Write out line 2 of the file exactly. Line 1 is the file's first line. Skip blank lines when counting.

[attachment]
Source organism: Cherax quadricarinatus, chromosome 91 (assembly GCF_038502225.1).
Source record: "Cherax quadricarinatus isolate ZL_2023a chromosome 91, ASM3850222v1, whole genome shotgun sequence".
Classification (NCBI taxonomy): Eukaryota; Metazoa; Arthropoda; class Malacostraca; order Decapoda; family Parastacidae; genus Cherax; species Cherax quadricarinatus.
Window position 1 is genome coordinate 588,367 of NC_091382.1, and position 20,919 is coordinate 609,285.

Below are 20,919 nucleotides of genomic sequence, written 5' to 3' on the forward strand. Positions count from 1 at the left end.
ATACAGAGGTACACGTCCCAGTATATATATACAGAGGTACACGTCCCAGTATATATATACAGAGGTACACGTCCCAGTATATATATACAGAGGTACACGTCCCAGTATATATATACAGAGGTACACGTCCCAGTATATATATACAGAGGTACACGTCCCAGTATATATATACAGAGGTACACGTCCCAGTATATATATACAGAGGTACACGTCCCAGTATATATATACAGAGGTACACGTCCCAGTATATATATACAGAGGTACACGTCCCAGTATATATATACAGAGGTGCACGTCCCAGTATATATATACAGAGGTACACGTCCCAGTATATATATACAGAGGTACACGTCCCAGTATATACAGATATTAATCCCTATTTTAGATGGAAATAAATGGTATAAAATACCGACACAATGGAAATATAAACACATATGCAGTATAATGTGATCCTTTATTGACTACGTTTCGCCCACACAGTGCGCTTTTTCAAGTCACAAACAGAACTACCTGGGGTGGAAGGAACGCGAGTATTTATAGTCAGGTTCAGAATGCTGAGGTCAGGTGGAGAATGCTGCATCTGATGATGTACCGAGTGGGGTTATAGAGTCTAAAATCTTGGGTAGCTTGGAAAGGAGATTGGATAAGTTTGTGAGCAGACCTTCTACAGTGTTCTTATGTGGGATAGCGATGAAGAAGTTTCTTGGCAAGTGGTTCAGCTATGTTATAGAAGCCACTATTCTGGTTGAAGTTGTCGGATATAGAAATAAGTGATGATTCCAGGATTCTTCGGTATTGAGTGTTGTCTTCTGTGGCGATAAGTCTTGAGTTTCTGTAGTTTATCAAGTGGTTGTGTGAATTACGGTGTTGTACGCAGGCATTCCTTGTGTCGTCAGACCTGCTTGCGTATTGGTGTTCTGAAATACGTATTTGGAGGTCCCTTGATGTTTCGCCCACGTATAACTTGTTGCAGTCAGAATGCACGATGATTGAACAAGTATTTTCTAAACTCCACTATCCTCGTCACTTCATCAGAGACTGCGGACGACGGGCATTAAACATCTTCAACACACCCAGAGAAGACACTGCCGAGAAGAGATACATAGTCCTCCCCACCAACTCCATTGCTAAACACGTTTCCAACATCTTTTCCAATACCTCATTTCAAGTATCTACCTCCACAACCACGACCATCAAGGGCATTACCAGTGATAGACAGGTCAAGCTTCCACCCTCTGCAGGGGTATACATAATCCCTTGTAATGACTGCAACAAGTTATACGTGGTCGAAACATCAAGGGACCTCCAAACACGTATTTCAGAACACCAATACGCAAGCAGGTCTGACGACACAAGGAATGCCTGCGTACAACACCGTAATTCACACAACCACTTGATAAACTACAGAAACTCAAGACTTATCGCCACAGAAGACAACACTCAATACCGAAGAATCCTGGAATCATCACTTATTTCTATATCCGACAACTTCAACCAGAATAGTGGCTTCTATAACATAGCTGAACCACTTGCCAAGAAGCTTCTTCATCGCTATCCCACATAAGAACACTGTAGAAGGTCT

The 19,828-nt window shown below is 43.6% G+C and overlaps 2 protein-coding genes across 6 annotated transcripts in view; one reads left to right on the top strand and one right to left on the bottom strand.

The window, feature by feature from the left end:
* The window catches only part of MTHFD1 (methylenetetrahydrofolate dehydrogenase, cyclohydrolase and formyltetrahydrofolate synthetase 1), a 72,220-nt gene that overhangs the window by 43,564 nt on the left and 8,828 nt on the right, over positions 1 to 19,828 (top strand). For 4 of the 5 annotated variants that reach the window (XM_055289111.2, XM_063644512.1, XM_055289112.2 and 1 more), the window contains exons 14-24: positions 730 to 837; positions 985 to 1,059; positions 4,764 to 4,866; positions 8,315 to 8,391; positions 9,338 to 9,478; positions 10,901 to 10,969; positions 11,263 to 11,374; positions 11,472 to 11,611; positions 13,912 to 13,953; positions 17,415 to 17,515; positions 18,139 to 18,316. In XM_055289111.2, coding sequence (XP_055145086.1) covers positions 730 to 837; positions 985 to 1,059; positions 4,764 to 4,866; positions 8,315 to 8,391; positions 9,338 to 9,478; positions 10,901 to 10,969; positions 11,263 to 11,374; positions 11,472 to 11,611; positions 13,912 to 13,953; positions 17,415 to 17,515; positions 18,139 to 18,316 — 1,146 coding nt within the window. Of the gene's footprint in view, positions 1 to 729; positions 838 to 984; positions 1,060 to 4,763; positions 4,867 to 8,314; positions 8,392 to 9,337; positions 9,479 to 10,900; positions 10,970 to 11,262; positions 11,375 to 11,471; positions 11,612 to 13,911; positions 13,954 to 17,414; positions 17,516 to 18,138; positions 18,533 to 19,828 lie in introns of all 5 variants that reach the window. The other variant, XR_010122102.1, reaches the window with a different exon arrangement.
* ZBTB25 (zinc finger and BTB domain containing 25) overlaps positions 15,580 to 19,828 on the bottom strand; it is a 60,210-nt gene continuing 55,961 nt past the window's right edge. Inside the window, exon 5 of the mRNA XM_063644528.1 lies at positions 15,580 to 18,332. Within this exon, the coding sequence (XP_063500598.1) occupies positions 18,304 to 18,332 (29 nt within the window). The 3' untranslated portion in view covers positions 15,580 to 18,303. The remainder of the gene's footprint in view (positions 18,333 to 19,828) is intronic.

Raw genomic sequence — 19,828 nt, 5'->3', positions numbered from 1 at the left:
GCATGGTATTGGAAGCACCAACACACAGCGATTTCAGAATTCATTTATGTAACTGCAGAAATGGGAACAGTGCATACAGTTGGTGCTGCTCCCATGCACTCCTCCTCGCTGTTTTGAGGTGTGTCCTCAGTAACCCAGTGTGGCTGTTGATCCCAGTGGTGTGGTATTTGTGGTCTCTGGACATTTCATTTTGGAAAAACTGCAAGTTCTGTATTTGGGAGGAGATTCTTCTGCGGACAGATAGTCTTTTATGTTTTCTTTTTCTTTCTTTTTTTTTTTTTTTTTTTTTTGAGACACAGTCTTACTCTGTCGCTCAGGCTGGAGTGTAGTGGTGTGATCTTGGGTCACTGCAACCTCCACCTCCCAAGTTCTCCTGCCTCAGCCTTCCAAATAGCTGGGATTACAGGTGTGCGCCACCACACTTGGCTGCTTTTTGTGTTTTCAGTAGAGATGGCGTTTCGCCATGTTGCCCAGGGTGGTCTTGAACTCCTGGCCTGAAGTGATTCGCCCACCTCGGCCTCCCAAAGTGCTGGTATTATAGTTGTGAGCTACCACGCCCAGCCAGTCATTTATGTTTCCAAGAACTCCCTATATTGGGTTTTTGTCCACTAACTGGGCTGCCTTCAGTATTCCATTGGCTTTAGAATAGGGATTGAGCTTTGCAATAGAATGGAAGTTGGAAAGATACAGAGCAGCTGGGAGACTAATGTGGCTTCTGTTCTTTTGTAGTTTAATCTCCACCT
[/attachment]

Source record: "Cherax quadricarinatus isolate ZL_2023a chromosome 91, ASM3850222v1, whole genome shotgun sequence".